Happy New Year to everyone, and we hope everyone had a fantastic festive break!
January is often a time for reflection, and we often start the new year off by thinking about our objectives, the wills and wants for the coming year. If you have been super efficient, this was done towards the end of 2018, or, is just a continuation of the strategies you already have in place.
But I doubt it very much that anyone does not have reducing costs at the heart of their to do list!
So the question that needs to be asked is quite simple. What is cost reduction and where do you need to focus your energies?
Your cost reduction should have a strategy, a plan that enables you to move forward and demonstrate improvements. The strategy should be underpinned by data driven analysis.
The data should be multi-dimensional. What are you spending your money, by each product and service, how many, with who, stock management and how are they purchased? You should also consider the contractual position you have for each area of spend too.
And then, for each product/service identify the hours they help you generate in the manufacturing operation.
For example, cutting tool (a) has a spend of £20k, you used 1,000 of them from supplier x, you buy and manage the stock and you do not have a contract in place with the supplier. Each tool has a life of 3 hours, so based on usage of 1,000 they help generate 3,000 hours of production in your manufacturing operations.
Armed with this data, you can now build a plan. Is your cost reduction driven by improving profit/reducing spend or reducing bottlenecks to improve productivity? or both?
What ever it is, hopefully it is both, you need to work with your suppliers to make improvements that are based on your data, and you drive the agenda.
We hope you are able to focus on both, as the unintended consequences of focusing on just one area could impact the other negatively. Creating more capacity by introducing new tools is great, but they could mean you spend more overall, therefore leading to reduced profit. Can you afford to do this?
But conversely, reducing spend could lead to a less efficient tool and therefore worsens your bottlenecks. Can you afford be less productive?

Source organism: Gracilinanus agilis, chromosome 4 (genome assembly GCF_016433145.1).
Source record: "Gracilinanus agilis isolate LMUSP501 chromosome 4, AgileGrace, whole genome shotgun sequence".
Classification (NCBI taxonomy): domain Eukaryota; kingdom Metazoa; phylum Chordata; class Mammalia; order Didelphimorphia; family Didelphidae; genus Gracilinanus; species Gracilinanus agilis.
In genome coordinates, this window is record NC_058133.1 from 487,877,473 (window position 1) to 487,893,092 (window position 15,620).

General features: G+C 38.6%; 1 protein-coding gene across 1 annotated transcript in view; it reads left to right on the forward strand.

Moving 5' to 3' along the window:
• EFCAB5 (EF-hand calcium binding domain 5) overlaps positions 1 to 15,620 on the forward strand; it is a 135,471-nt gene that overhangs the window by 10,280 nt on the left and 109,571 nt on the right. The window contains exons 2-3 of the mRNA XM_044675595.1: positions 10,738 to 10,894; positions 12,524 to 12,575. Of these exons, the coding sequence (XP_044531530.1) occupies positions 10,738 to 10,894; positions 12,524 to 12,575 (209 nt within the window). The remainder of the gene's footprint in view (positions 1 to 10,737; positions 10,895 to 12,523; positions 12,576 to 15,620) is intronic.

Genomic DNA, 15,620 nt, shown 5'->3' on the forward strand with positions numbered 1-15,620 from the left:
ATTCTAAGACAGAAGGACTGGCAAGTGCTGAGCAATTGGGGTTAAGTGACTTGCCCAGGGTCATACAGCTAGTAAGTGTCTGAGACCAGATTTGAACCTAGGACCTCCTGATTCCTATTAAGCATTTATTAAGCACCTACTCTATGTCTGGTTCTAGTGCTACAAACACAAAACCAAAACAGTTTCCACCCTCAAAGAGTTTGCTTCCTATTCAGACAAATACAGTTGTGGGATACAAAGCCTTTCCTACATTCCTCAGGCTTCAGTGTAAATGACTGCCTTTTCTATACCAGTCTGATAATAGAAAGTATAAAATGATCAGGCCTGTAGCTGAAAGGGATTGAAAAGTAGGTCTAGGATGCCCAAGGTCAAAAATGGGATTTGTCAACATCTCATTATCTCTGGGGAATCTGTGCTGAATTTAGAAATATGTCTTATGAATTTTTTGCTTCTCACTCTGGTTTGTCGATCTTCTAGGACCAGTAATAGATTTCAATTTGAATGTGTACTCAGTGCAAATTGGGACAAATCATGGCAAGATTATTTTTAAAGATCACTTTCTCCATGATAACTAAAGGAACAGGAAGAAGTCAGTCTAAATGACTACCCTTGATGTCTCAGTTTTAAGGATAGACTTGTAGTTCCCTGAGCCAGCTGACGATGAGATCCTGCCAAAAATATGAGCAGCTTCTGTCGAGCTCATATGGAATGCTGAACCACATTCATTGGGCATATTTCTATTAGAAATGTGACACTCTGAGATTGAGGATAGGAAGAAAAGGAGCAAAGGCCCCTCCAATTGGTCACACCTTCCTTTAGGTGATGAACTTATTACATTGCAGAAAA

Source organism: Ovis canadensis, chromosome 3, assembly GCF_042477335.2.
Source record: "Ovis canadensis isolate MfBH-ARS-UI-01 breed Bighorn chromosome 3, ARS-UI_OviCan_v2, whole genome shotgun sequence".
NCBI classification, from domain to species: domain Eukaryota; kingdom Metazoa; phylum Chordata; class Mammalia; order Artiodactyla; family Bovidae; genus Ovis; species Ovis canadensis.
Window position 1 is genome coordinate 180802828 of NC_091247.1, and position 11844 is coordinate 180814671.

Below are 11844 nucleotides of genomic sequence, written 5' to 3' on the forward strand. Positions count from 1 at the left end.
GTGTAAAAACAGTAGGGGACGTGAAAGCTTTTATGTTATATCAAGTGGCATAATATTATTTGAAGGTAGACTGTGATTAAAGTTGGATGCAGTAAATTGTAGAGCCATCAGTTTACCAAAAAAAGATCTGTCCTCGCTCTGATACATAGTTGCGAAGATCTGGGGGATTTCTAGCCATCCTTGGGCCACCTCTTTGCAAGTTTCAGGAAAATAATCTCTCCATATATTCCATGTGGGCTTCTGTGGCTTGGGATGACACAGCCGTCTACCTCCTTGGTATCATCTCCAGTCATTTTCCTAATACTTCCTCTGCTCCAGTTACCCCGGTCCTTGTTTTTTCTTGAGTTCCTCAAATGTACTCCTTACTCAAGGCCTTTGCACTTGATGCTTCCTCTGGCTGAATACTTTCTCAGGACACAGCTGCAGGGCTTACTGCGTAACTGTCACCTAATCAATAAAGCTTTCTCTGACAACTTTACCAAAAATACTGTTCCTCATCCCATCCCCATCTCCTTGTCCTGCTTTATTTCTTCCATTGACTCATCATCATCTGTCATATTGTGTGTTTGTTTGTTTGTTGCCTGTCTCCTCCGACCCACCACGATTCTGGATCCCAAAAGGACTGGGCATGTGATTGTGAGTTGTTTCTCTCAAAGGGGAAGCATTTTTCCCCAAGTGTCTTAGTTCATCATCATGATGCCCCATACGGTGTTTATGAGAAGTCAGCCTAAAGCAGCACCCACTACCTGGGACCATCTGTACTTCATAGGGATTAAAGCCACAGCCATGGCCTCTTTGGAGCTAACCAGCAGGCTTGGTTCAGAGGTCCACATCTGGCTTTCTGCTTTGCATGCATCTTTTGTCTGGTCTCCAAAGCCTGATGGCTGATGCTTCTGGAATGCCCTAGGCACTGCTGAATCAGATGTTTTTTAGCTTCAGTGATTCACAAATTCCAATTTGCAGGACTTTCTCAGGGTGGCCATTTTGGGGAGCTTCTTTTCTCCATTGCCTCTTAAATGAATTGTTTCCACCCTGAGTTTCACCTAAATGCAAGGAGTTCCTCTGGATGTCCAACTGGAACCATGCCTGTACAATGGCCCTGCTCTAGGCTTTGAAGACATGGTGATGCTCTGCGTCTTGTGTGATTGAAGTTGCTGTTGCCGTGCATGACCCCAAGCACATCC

Oh, and be mindful of improving tooling performance on machines/processes that are not a bottleneck. You are saving NOTHING, just feeding another bottleneck further down the line, or in the future starving the current machine/process.
All of the above needs close relationships with your suppliers, and is therefore key.
But, there lies the next problem. If you do not have a contract, you are not giving a commitment to the supplier.
The impact is that you will not be getting best price, and you are also creating a risk within your business, as liabilities will not be in your favour in the event of poor performance etc. But, it is also impossible to manage so many suppliers to help you achieve your cost reduction targets.
So leverage your spend, consolidate suppliers to an optimum size, (note this could mean increasing number of suppliers if in sole source), contract with them on your terms, and then dictate the relationship by working to your plan.
But this must be data driven and dictated by you and not your suppliers. Do not let suppliers come in and sell you the earth if does not fit in with your plan.
All suppliers proclaim to have the worlds best product delivering multiple benefits, and we get wooed by them at a demonstration in a false environment, as we see coolant splashing all over the place and before we know it a finished product is there for all to see.
But does it solve a bottleneck, improve cycle-times where needed and does it reduce your spend, even if product price is more expensive? If not, then why are you looking at it?
So, as you look to 2019 and beyond, consider your cost reduction strategy, the data, your supplier relationships, and how you leverage and manage those relationships.